Wednesday, February 3, 2016
I get a bit tired of candidates accusing each other of "flip-flops."
I suppose no one remembers Ralph Waldo Emerson, who penned perhaps the last word on the subject:“A foolish consistency is the hobgoblin of little minds, adored by little statesmen and philosophers and divines. ”
― Ralph Waldo Emerson,
"When the facts change, I change my mind. What do you do, sir?"
--- John Meynard Keynes
Monday, May 25, 2015
― Hyman G. Rickover
Saturday, April 4, 2015
The movie Dr. Strangelove immediately came to mind.
In the movie, US Air Force general Jack D. Ripper, undergoing an apparent mental health crisis, launched a first strike attack on the Soviet Union with disastrous consequences.
The movie was a black comedy, but was viewed by some experts as "a documentary," in that it depicted very realistically a scenario of what could happen if one demented individual were to take over the procedural machinery of launching a nuclear attack.
In the movie, General Ripper made use of a "safety" procedure to allow a retaliatory strike even if the central command authority had been destroyed.
That's exactly what Andreas Lubitz did, making use of the safety device designed to keep hijackers out of the cockpit.
In the real world of nuclear weapons control, there were two control mechanisms in place to prevent unauthorized release of nuclear weapons: (a) the Personnel Reliability Program (PRP) and (b) the two-man rule.
The PRP identified every person with a role in the handling and release of nuclear weapons. Both personnel and medical records were flagged so that administrative and medical personnel were aware of the PRP members. Medical personnel were expected to take immediate action to bring any such person going through a mental health crisis to attention of the command. No worries about privacy. Too much at stake.
It appears that Lufthansa and Germanwings had no such program. Plainly, passenger safety must override any concern for privacy of pilots and other flight deck personnel.
It also appears that Lufthansa had no rules prohibiting a single person in the cockpit in a position to crash the aircraft. This needs to be changed immediately.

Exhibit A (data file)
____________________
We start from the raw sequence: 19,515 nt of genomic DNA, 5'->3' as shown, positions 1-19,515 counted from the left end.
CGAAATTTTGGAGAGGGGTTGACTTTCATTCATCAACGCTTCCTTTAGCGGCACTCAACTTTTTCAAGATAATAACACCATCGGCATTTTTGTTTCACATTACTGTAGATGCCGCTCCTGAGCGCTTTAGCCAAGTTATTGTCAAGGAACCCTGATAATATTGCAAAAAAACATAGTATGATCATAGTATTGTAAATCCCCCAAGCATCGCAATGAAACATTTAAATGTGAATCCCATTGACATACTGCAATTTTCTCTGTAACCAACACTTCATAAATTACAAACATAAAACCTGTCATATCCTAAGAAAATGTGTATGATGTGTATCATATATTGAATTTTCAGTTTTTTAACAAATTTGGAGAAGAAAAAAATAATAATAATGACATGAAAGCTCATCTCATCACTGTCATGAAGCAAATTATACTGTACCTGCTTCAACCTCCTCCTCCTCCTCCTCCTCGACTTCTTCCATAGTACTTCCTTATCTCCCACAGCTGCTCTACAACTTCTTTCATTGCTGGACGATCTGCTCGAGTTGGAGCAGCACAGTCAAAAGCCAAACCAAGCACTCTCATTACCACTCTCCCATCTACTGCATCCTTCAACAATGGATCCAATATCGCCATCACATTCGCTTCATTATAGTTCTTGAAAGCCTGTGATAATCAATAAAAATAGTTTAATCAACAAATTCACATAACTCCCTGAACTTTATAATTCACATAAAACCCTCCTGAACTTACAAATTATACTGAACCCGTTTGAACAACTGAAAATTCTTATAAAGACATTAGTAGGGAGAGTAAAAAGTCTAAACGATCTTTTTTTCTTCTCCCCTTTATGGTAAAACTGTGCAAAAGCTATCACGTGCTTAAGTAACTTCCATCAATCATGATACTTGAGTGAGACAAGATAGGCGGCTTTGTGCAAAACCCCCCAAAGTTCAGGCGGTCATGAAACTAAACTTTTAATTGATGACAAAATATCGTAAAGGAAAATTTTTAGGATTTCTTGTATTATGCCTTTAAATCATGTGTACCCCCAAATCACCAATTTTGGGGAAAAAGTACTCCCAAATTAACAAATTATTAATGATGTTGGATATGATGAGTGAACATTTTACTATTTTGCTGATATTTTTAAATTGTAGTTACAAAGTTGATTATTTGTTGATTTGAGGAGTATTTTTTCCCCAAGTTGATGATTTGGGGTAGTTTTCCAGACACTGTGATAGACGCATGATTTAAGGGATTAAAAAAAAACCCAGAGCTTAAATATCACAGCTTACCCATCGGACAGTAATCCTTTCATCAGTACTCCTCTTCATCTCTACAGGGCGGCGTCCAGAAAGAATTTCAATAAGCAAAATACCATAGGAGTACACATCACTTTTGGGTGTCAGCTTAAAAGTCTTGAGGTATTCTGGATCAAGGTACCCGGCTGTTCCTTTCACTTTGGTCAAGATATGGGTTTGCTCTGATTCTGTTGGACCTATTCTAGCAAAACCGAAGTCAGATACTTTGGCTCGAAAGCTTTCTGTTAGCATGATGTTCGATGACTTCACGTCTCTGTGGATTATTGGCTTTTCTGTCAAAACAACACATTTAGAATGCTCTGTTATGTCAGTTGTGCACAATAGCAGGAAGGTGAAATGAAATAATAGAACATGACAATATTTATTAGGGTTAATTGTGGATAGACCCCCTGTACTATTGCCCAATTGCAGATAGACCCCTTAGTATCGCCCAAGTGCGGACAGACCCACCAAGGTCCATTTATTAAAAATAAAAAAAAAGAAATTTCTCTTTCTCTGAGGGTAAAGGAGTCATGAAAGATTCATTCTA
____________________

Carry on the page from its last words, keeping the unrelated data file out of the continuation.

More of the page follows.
Friday, January 30, 2015
"When the facts change, I change my mind. What do you do, sir?"
Sunday, April 6, 2014
He explains the origin of the term in the Middle Ages here and provides some helpful examples from Nineteenth Century oratory using the term in very descriptive ways.
Where are the orators of our day?
W.C Flagg, president of the Illinois State Farmer's Association, was such an orator in his day. He explains the results of the Robber Barons' in the field of transportation: "There-by you, the citizens of a democratic-republican country, are enabled to know how cruel, relentless, and unscrupulous a thing is arbitrary power in the hands of a few. Regulation by combination means that the railroad managers are feudal lords, and that you are their serfs."
An 1870 article in Atlantic Monthly draws a picture that seems all too familiar today:
"They make money so rapidly, so easily, and in such a splendid sensational way, that they corrupt more persons by their example than they ruin by their knaveries. As compared with common rogues, they appear like Alexander or Caesar as compared with common thieves and cutthroats. As their wealth increases, our moral indignation at their method of acquiring it diminishes, and at last they steal so much that we come to look on their fortunes as conquests rather than burglaries."
The article might have been referring to the practice of high frequency trading, where margins of time in microseconds result in vast stock trading fortunes as described this week in the New York Times. In times past, such people were also described as parasites.
Monday, February 24, 2014
|American CEO's Are Forty Times As Productive As Germans|
At least that is what one might assume from the above graphic. That is, if you believe that capitalism dispenses rewards in a rational and proportional manner.
Then there's this:
Who was Tesla? He invented and designed the entire infrastructure to distribute electricity by alternating current, generate it more efficiently using the Tesla turbine, and invented radio. He had to fight all those "job creators" like Thomas Edison and Guglielmo Marconi to get his ideas adopted.
Friday, January 4, 2013
In today's New York Times, columnist Timothy Egan stimulated a better word: "Cabal." I like "cabal" for the purpose. Cabals don't have to be vast in order to be effective.
Wikipedia explains: "A cabal is a group of people united in some close design together, usually to promote their private views or interests in a church, state, or other community, often by intrigue." Wikipedia elaborates: "The term can also be used to refer to the designs of such persons or to the practical consequences of their emergent behavior, and also holds a general meaning of intrigue and conspiracy. The use of this term usually carries strong connotations of shadowy corners, back rooms and insidious influence; a cabal is more evil and selective than, say, a faction, which is simply selfish; because of this negative connotation, few organizations use the term to refer to themselves or their internal subdivisions."
Egan didn't use the word "cabal" in his column. Instead, he referred to "a knot of Tea Party extremists who will never consider a fresh idea and a House Speaker whose notion of compromise is to tell his Democratic counterpart in the Senate to commit an unprintable act. For John Boehner, his profane shout-out to Harry Reid passed for a New Year’s toast." It was one of Egan's readers who suggested that "cabal" is a better word than "knot" for the phenomenon.